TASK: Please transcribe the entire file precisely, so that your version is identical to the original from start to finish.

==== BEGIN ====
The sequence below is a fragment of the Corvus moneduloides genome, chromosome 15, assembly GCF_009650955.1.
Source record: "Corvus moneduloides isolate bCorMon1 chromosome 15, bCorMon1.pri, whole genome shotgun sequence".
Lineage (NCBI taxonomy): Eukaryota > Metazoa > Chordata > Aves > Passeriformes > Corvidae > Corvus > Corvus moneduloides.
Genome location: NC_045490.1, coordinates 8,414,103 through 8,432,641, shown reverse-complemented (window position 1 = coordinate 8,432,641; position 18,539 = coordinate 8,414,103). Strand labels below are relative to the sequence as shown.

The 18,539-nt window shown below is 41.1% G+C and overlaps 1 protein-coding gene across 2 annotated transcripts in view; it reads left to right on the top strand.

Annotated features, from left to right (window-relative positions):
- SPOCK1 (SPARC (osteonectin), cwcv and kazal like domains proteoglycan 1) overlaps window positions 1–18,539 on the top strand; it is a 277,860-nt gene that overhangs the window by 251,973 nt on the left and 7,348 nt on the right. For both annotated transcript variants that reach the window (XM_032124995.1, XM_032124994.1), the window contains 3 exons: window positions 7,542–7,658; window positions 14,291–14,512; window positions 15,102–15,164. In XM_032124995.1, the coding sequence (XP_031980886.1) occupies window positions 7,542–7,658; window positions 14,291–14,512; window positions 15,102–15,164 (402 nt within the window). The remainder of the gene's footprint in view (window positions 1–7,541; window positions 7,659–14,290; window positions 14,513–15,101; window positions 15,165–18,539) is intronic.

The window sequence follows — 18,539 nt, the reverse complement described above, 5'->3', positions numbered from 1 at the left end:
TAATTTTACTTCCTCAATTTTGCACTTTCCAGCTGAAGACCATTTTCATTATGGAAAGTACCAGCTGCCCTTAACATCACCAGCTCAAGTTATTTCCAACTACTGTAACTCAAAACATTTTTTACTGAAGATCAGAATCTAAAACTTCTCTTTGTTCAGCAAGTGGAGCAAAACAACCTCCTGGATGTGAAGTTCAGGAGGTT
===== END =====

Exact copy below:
The sequence below is a fragment of the Corvus moneduloides genome, chromosome 15, assembly GCF_009650955.1.
Source record: "Corvus moneduloides isolate bCorMon1 chromosome 15, bCorMon1.pri, whole genome shotgun sequence".
Lineage (NCBI taxonomy): Eukaryota > Metazoa > Chordata > Aves > Passeriformes > Corvidae > Corvus > Corvus moneduloides.
Genome location: NC_045490.1, coordinates 8,414,103 through 8,432,641, shown reverse-complemented (window position 1 = coordinate 8,432,641; position 18,539 = coordinate 8,414,103). Strand labels below are relative to the sequence as shown.

The 18,539-nt window shown below is 41.1% G+C and overlaps 1 protein-coding gene across 2 annotated transcripts in view; it reads left to right on the top strand.

Annotated features, from left to right (window-relative positions):
- SPOCK1 (SPARC (osteonectin), cwcv and kazal like domains proteoglycan 1) overlaps window positions 1–18,539 on the top strand; it is a 277,860-nt gene that overhangs the window by 251,973 nt on the left and 7,348 nt on the right. For both annotated transcript variants that reach the window (XM_032124995.1, XM_032124994.1), the window contains 3 exons: window positions 7,542–7,658; window positions 14,291–14,512; window positions 15,102–15,164. In XM_032124995.1, the coding sequence (XP_031980886.1) occupies window positions 7,542–7,658; window positions 14,291–14,512; window positions 15,102–15,164 (402 nt within the window). The remainder of the gene's footprint in view (window positions 1–7,541; window positions 7,659–14,290; window positions 14,513–15,101; window positions 15,165–18,539) is intronic.

The window sequence follows — 18,539 nt, the reverse complement described above, 5'->3', positions numbered from 1 at the left end:
TAATTTTACTTCCTCAATTTTGCACTTTCCAGCTGAAGACCATTTTCATTATGGAAAGTACCAGCTGCCCTTAACATCACCAGCTCAAGTTATTTCCAACTACTGTAACTCAAAACATTTTTTACTGAAGATCAGAATCTAAAACTTCTCTTTGTTCAGCAAGTGGAGCAAAACAACCTCCTGGATGTGAAGTTCAGGAGGTT